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A third of Covid-19 deaths in Australia so far have occurred in aged-care homes. An investigation finds an underfunded and underprepared sector. By Rick Morton.

Covid-19 outbreaks in aged care

Menarock Life aged-care facility in Essendon, which had a cluster of coronavirus infections.
Credit: William West / AFP

On July 17, all residents at Menarock Life’s Essendon aged-care home were transferred to La Trobe Private Hospital “to ensure their ongoing safety and wellbeing”, according to the aged-care watchdog.

By the time the order had been made by the Aged Care Quality and Safety Commission (ACQSC), more than 30 older Australians at the home had already tested positive for coronavirus. And at least two residents at the facility had died.

The day after the death of 89-year-old resident Alfred Hickey, the commission found Menarock had breached half of its required aged-care standards. The commission issued a notice to the provider “because of significant concerns about the provider’s response to the outbreak and the safety, health and wellbeing of the residents at the service”. The aged-care regulator has also taken compliance action against Estia Health’s Heidelberg West facility, which had 34 Covid-19 cases linked to it as of Friday.

As coronavirus cases soared across Victoria, reaching a record high of nearly 500 in a single day on Wednesday, 55 cases were linked to Menarock Life in Essendon, and more than 400 active infections were linked to aged-care facilities across the state. About half of these were residents and the other half workers; low-paid, often casual healthcare staff who fill multiple shifts across different sites to make ends meet.

Each nursing home cluster – there were 45 homes affected by mid-week – presented a clear and present threat for Victorian authorities, but the situation at Menarock Life was uniquely troubling.

The facility’s operator had faced penalties before, and issues of the past had come back to haunt them.

The Saturday Paper understands that safety assessors who went into the facility after the recent Covid-19 outbreak found residents at the end of their life who were meant to be receiving palliative care but were not.

Breaches published late on Thursday show Menarock’s Essendon home failed to provide “safe and effective” personal and clinical care and had poor systems to “prevent and control infection”. The regulator also found the facility was not properly “identifying and responding to abuse and neglect of consumers”.

Menarock Life declined to comment but said in a statement released on Friday, July 17: “The care and wellbeing of our residents remains our top priority.”

In October last year, the Royal Commission into Aged Care Quality and Safety heard damning evidence about staff shortages at another Menarock Life facility, Greenway Gardens in Melbourne’s eastern suburbs.

One resident, Giovanna Buda, complained of being slapped and having her leg twisted when she was not getting dressed fast enough. A wound developed near her pelvis, which was not monitored and became so serious Buda was “hospitalised for a considerable period of time” and her family decided to relocate her to another nursing home not owned by Menarock Life.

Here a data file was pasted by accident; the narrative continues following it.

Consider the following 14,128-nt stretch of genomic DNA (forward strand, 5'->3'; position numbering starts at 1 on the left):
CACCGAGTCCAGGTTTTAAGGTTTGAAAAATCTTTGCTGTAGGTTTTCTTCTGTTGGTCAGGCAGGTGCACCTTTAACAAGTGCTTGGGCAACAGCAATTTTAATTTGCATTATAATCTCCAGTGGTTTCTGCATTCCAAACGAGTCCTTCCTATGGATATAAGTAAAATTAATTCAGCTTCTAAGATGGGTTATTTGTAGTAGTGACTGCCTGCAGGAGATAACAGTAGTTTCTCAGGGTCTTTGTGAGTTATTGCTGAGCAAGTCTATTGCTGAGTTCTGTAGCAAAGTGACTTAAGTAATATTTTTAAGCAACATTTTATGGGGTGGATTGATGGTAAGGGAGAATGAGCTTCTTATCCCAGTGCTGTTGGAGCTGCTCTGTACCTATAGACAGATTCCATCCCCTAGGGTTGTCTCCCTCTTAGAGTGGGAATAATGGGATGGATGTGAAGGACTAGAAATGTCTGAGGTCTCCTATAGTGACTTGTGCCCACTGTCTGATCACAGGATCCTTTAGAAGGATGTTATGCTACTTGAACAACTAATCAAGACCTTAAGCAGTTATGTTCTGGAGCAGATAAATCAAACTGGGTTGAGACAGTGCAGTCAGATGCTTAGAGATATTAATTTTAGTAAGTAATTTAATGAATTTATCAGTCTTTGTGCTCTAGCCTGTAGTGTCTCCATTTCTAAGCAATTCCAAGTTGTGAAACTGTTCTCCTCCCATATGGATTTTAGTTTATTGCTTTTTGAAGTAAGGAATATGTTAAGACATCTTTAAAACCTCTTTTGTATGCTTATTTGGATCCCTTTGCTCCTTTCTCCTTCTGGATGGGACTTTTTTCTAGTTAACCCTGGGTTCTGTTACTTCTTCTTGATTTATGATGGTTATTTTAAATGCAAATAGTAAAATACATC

Another male resident, known to the royal commission only as UG, died on November 28, 2018, just days after suffering a stroke while being lifted by a single personal care worker. A secret camera captured what happened.

A transcript of the video, read into evidence at the royal commission, outlined what happened: “Mr UG appeared to collapse and be unresponsive. The staff member lifted him up by the shirt to the bed, tapped his face, called his name, asked if he was all right. Commented that he was not right when he was unresponsive. Put him back to bed, changed his continence aid and turned him.

“No other staff attended to assess Mr UG’s condition.”

Counsel assisting Paul Bolster, QC, and Zoe Maud said in their submissions that when UG died “his palliative care plan had not been activated and he was not receiving palliative care at the time of his death”.

Emails tendered to the inquiry from then chief executive of Menarock Life Brendan Coulton showed that three weeks before UG’s death, management was frustrated by the time taken to move the staff roster to the “Menarock model” after its purchase of the Greenway Gardens facility in April 2018.

“The workforce plan and roster at GG has taken too long already,” Coulton wrote to two senior staff, including group operations manager Fiona van den Berg.

“Let’s discuss further but Yvonne [Henderson, director of nursing] appears to need some very clear direction and support with this, she has not prioritised it appropriately, we have been making monthly financial losses at GG so critical we get it sorted.”

Total staff hours at the facility were capped, despite the growing frailty of residents. Meanwhile, between 2017 and 2019, Menarock Life’s profits rose from $4 million to $6.2 million, according to the company’s director Craig Holland.

The royal commission heard that Yvonne Henderson, who no longer works with Menarock, was told by Coulton that “the budget and roster and staffing levels would be applied as I was advised by head office”.

In their own careful way, the words of royal commission counsel assisting Bolster and Maud are illuminating. As their submission reads: “It is open to the Commissioners to find that Menarock’s system of determining staffing levels in the relevant period was based on fixed hours and bed vacancy rates, rather than on residents’ care needs.”